January 2016 marks the centenary of the final withdrawal from Gallipoli. For 11 months combined forces from the British and French empires had been attempting to force their way through the Dardanelles straits and to knock the Ottoman Empire out of the war. My new book combines a survey of this great multi-national effort with the first transnational study of the memory and commemoration of the campaign in five countries. The story of the emergence of Anzac Day and its waxing and waning importance for Australian national identity – which has culminated in an unprecedented growth commitment to its commemoration in the last year – will be familiar to many. But when it is set alongside an examination of the commemoration of the campaign in New Zealand, Britain, Ireland, and the Ottoman Empire/Turkey, the extraordinary nature of its memory becomes all the more intriguing.
One of the book’s themes is the relationship between national identity and commemoration. In particular, the changing nature of Britishness can be traced over the years. In April 1916, the emergence of Anzac Day saw Australia begin a steady progress towards carving a distinct identity shorn of its British associations. New Zealand followed a similar path, but more slowly. Only from the 1970s onwards was there a concerted effort to build a separate identity. Meanwhile, Ireland broke rapidly and violently with its British connections. Even whilst Anzacs were marching through London on 25 April 1916, the Easter Rising was underway in Dublin. In consequence, the campaign was forgotten for many years. It is only in the 21st century, with Ireland’s relations with Britain largely resolved, that Irish participation in the First World War has been freely acknowledged.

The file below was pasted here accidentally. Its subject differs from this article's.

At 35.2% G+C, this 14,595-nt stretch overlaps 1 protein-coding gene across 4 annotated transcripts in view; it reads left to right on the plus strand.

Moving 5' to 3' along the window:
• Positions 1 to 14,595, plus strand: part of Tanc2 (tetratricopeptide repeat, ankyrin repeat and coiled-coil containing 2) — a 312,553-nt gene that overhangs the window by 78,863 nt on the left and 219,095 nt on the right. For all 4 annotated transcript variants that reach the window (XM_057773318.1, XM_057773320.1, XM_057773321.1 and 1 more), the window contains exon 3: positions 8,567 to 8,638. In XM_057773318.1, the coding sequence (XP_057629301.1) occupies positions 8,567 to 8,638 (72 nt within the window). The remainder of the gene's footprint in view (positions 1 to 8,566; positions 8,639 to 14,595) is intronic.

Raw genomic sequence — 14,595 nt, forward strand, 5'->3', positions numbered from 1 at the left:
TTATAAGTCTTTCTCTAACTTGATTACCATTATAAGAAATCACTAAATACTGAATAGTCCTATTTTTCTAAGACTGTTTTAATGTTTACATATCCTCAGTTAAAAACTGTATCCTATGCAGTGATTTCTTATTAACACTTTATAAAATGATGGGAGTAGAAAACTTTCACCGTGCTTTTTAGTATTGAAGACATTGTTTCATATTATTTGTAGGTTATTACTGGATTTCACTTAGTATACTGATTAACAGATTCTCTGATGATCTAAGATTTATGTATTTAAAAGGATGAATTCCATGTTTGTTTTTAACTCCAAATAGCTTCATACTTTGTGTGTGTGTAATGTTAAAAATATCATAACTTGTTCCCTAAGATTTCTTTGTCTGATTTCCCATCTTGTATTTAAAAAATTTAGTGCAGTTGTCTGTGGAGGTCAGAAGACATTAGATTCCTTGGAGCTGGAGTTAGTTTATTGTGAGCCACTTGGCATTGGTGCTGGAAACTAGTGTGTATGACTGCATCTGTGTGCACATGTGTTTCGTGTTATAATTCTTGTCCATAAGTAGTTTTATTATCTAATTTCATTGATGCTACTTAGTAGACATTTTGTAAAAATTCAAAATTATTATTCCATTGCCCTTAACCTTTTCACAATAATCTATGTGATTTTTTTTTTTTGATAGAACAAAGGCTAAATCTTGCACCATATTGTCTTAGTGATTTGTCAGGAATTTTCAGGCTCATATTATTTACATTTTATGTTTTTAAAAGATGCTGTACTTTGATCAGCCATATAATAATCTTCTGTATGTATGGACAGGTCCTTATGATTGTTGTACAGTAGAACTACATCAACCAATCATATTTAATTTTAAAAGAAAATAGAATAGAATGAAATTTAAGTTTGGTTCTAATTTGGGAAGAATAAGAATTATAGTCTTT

Gallipoli was more or less overlooked in Turkey for many years too. The foundation of the new republic through the War of Independence was a far more important memory to burnish. But in recent years interest has grown. This was for a variety of reasons, not the least of which has been Australia and New Zealand’s commitment to commemorating an event on Turkish soil. Here we can see the way commemoration is a crucial part of diplomacy and the building of strategic ties. Yet with those ties come constraints: the Armenian Genocide, which occurred concurrently to the Gallipoli campaign, remains deeply controversial and was not officially recognised during the Gallipoli centenary commemorations.
My book, Gallipoli forms part of the Great Battles series published by Oxford University Press.